NJIT's Student Newspaper

The Vector

NJIT's Student Newspaper

The Vector

NJIT's Student Newspaper

The Vector

Safe Campus Initiative: NJIT students take a stand against sexual violence

Gabrielle Rejouis, Mary Schneider

NJIT students take a stand against sexual violence—what you can do to support a safer campus.

In the past year, sexual assaults on college campuses have received major media attention. From the Columbia University case with Emma Sulkowicz, to the gang rape case in our backyard at William Paterson University, colleges and universities have been under a microscope when it comes to how they handle reports of sexual violence.

It makes my stomach turn to think a student can be assaulted on a campus and no serious action is taken by administration to bring justice. Sexual assault is a people problem, not just a women’s issue. It’s important that we acknowledge sexual violence can occur to anyone regardless of gender or sexual orientation.

To see it end, we all need to band together to work towards its eradication. We need to support victims and not blame them for the unfortunate situation they have survived. If universities are transparent in how they treat sexual assault, there can be honest conversations about how we can discourage it from happening on our campus.

When reading about the scandals happening on other college campuses, I thought about NJIT. If we don’t want to be the next university covered in the media, what will it take for our school to be proactive and create a safer campus?

The steps the university can take to create a safe campus are as simple as installing more emergency blue lights so threatened students can get the attention of Public Safety in a crisis. Another simple step would be to hang more posters on campus following Residence Life’s initiative with statistics on sexual assault and detailing what constitutes consent.

Additionally, posters can be put up with information about services that the Center for Counseling and Psychological Services provides for those who have survived sexual assault, and remind students that they can find support after their traumatic experience.

Public Safety offers Rape Aggression Defense training for students to help teach self-defense. If incoming freshmen and transfers were required to take the course as a part of orientation, students might be more equipped to handle attacks.

By introducing more resources and programs, the university can be proactive in preventing future sexual assault while also providing support for those who have experienced it. By hiring more Title IX personnel, the university could help reduce the docket of the current Title IX officer, Jean Feeney, thus helping to speed up the process of handling and adjudicating sexual assault and sexual harassment complaints.

An alternative might be to create a committee of faculty and students to handle the process of addressing these complaints. Students can report incidents of sexual violence to faculty. Therefore, faculty should receive sensitivity training on how to handle such reports and what the next steps are to ensure that the student is taken care of properly.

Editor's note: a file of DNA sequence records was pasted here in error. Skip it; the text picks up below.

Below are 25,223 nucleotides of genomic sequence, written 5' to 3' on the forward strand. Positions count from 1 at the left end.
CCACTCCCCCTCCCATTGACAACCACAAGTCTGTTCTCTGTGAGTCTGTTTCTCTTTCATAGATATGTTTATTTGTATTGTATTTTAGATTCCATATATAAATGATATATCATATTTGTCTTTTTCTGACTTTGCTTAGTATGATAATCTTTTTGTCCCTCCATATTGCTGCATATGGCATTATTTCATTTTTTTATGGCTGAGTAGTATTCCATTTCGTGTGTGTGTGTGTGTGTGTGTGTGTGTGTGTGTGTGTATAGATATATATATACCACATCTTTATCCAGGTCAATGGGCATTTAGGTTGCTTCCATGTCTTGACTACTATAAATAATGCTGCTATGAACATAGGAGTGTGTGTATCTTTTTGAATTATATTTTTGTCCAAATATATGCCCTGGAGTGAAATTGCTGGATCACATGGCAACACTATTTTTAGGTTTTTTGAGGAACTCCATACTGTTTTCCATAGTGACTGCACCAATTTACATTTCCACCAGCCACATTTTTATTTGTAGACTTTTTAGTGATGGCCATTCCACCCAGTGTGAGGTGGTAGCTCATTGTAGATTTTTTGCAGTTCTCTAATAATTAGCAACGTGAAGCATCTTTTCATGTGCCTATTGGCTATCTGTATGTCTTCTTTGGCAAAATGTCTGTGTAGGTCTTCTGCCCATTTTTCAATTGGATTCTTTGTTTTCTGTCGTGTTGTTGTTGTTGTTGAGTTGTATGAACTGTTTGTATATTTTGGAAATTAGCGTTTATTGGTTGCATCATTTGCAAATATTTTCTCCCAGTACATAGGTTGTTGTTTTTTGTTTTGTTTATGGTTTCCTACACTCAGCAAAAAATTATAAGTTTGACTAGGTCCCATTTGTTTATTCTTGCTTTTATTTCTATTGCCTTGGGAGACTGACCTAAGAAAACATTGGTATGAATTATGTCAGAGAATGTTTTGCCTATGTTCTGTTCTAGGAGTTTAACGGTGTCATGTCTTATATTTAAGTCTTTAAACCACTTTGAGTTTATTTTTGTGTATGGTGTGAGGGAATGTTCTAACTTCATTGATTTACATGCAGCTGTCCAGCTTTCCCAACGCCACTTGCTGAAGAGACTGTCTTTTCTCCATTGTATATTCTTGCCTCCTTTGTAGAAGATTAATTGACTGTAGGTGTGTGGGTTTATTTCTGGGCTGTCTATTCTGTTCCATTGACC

Green Dot certification, a resource that the university can bring to campus to combat sexual violence, is one example of a curriculum that can further improve safety. According to the Center for Disease Control and Prevention, this certification has helped cut sexual violence incidents at high schools in half. The training teaches participants how to be proactive bystanders and gives them the tools they need to make an intervention when they see an unhealthy situation.

Green Dot training teaches participants how to prevent all types of violence. It is not limited to sexual violence and can be used after college. Once trained, students and faculty can train others through the peer to peer training model. An investment made to send students to be trained or to bring instructors on campus will have broad, long-lasting impacts.

What can students do to push for and show support for a safe campus? We can start by forming a “He for She club where issues of gender discrimination can be discussed. Support the new Feminism@NJIT club and learn that supporting equality for women starts by treating everyone with respect.

Awareness is the key to change. Students can participate in Denim Day, April 26, 2015, and raise awareness about the fight against sexual violence by wearing denim to show what a sexual assault survivor wears does not constitute consent. Participate in the V-Day event the Murray Center will be sponsoring on February 13th to raise awareness of violence against women and how to combat it.

Students can ask the administration for more transparency and better communication about the resources available on campus, and ask for 24/7 aid in case of a sexual violence incident. The steps a student takes can be as simple as stopping someone from making a crude joke about rape, to supporting a friend and helping them report a sexual assault.

Students should unite against victim blaming among their peers. Or, it could be a big statement that starts a movement on campus. If we unite and start with small steps, then move on to the bigger ones, we can create a safer campus for future generations and become a model zero tolerance campus when it comes to sexual violence.

By Gabrielle Rejouis and Mary Schneider, in solidarity with: Kappa Xi Kappa Fraternity, Alpha Sigma Phi Fraternity, Sigma Psi Kappa Sorority, InterVarsity Christian Fellowship, Jake Campbell, Project Dental All, Pre-Dental Society, Lamda Upsilon Lamda Fraternity Inc., Lamda Theta Phi Latin Fraternity Inc., Alpha Sigma Tau Sorority, Society of Hispanic Professional Engineers, Psi Upsilon Fraternity, Campus Crusade, Nucleus Yearbook, Pre-Law Society, Theta Chi Fraternity, and the NJIT Robotics Club.

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